By Ryan Rowe, Rotary Peace Fellow from the University of North Carolina at Chapel Hill, United States
Of the countries I have lived and worked in, Haiti is certainly among the most memorable, not just for its natural beauty, vibrant culture, and resilient people, but also for the challenges I experienced working there as a water sector consultant.
Reliable access to safe drinking water for the people of Haiti is among several stubborn development challenges, especially for those in rural areas where water sources may be scarcer, farther from home, and have a higher risk of being contaminated with human or animal waste due to inadequate protections. In the short-term, authorities in Haiti are not able to deliver the needed infrastructure investment and have turned to household water treatment and safe storage (HWTS) as a solution. As a Peace Fellow, Rotary supported me in obtaining a Master of Public Health. I have worked closely with the World Health Organization (WHO), UNICEF, and other stakeholders to promote HWTS globally as an intervention for better health, including in Haiti.
Since 2017, I’ve sat on the Board of Directors for Clean Water for Haiti (CWH), a Haitian non-profit dedicated to solving the water challenge. Clean Water for Haiti works in small, rural, and poor Haitian communities to provide families with access to safe drinking water using bio-sand filters. These types of filters are a long-term, effective and easy-to-use solution for treating water inside the home and require no electricity or spare parts. The filters are manufactured locally and are highly durable. Local opinion leaders help encourage household adoption. Participating households receive training on properly using the filters, sanitation and hygiene practices, and follow-up visits are held to ensure correct, consistent, and continued use. By using this model, CWH keeps costs at a reasonable level while providing employment opportunities to local people. The approach has a high documented rate of sustainability and empowers families to take control over the quality of the water they drink in a country where they are at risk for water-borne diseases, including cholera. Since 2001, CWH has constructed and installed filters in about 35,000 Haitian households.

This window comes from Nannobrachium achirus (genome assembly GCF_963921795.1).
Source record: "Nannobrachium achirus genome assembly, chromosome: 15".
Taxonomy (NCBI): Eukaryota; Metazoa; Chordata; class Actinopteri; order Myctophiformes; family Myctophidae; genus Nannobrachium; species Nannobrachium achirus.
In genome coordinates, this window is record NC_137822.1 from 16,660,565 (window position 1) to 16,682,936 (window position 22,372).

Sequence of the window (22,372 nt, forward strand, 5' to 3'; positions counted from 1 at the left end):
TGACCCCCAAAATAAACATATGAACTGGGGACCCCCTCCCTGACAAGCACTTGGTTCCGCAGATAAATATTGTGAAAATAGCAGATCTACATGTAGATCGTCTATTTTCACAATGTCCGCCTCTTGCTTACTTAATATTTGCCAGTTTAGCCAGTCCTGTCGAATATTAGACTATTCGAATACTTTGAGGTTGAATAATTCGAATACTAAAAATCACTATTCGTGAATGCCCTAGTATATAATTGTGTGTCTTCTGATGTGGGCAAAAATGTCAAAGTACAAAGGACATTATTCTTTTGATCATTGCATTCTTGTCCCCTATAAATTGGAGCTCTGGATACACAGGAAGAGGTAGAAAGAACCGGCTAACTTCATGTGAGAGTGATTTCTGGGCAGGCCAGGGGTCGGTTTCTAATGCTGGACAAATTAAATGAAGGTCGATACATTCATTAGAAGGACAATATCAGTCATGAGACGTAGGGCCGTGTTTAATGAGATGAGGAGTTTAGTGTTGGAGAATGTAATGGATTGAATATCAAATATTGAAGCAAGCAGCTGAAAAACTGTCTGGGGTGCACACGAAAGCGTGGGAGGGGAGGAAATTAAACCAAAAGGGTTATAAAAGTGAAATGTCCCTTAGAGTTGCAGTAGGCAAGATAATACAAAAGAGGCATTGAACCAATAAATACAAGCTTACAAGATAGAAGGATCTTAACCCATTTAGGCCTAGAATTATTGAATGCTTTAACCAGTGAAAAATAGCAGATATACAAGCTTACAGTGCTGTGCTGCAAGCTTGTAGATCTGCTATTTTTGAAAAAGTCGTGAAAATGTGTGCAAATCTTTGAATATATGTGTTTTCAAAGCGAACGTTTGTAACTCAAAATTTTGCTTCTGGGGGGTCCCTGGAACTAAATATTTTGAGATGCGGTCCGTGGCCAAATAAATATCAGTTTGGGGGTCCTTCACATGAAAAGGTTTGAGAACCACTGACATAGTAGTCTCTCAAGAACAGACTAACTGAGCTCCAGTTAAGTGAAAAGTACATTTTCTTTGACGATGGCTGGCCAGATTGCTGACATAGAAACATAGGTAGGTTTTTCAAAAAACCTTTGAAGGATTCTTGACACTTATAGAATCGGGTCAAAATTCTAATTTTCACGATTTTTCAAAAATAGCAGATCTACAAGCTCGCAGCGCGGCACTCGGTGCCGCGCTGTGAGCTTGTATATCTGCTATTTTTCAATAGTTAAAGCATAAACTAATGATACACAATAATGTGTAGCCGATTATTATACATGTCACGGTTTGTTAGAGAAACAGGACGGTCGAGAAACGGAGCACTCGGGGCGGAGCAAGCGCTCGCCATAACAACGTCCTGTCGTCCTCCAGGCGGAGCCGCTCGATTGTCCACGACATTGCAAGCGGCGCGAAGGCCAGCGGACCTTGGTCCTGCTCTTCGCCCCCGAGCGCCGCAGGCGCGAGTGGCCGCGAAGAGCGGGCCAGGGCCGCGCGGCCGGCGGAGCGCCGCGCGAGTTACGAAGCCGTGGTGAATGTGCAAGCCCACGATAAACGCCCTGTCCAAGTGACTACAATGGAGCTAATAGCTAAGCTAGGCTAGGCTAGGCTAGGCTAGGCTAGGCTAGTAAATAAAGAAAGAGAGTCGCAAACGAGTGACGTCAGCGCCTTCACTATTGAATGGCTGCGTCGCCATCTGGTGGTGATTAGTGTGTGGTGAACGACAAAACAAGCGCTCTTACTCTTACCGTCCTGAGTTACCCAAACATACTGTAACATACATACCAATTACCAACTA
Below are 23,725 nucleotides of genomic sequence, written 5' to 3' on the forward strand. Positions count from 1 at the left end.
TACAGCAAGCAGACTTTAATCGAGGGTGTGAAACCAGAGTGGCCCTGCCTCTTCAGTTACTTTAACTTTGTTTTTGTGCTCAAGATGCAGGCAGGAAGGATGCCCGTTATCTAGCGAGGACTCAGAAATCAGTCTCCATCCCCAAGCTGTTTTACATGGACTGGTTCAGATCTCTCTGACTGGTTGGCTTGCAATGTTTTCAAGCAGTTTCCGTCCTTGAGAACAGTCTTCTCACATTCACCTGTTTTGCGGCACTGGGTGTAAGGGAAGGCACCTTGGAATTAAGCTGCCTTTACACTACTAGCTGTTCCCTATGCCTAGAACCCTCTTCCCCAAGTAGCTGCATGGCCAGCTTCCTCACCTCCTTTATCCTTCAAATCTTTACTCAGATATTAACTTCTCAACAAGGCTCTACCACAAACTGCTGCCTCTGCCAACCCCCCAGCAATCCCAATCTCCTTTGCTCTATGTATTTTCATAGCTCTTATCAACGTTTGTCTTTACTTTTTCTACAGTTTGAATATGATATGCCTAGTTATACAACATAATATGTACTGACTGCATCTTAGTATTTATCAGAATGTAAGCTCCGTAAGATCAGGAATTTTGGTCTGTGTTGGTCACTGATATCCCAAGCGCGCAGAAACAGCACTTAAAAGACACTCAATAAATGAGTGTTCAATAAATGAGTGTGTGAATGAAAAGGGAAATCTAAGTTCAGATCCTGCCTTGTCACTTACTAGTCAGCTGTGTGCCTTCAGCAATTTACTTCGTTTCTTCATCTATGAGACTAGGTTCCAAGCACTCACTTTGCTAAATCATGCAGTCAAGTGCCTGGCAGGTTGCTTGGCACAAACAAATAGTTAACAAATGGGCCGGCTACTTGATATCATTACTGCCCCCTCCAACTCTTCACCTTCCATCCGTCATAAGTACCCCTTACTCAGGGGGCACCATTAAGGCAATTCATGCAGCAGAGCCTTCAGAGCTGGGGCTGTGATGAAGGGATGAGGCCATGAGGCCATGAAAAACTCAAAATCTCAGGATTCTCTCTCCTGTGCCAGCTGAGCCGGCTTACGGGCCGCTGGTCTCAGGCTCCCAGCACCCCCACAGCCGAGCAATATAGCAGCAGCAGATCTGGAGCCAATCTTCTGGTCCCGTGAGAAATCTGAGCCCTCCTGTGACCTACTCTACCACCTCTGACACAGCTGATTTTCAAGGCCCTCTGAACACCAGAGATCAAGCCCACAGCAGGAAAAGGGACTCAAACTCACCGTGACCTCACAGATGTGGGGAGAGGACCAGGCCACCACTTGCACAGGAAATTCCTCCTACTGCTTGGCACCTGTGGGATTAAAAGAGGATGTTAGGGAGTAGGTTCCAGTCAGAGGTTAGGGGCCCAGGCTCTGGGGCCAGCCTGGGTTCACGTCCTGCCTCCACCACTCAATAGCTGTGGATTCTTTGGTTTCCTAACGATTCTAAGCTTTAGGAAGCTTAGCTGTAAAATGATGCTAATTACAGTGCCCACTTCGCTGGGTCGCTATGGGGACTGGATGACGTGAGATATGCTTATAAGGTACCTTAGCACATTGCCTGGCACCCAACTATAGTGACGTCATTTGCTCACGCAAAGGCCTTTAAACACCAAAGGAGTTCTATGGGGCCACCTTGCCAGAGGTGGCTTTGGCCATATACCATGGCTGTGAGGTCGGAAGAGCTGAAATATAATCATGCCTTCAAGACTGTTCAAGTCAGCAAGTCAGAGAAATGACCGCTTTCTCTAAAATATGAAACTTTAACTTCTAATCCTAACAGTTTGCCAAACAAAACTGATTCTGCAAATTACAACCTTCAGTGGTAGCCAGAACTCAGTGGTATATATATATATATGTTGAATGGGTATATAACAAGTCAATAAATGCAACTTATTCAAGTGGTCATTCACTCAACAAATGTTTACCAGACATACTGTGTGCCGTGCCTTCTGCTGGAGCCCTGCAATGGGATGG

Rotary has been a key partner for Clean Water for Haiti, which is also a registered non-profit in Canada and the USA. Beginning in 2006, when CWH was still a young organization, individual clubs provided support for key needs such as a power generator and a delivery truck. More recently, CWH started collaborating with clubs in Haiti and the USA through global grants in order to reach more households. For example, in 2015, the Rotary Club of Oak Ridge Breakfast in Tennessee, USA and a coalition of other clubs, both within and outside of Haiti, partnered with CWH to install over 900 filters in Haitian households. Last year the same group was able to sponsor over 1700 filters. For 2019, the Rotary Club of Vancouver, Washington, USA is leading a project with clubs in Haiti, Washington and Oregon to help over 2000 families receive safer water, a project size which CWH expects to deliver to economies of scale.
If your club is interested in developing a water project, the Rotary Foundation’s Global Grant Guidelines for Water, Sanitation, and Hygiene (WaSH) projects is a great resource to help you get started. You can also plan more effective global grants using the Six Questions to Ask Before Doing a Global Grant Project, developed for District 5100 by Past District Governor Dick Elixman, and since revised by Stew Martin, Lead Global Grants Coach and a Water, Sanitation, and Hygiene (WASH) practitioner.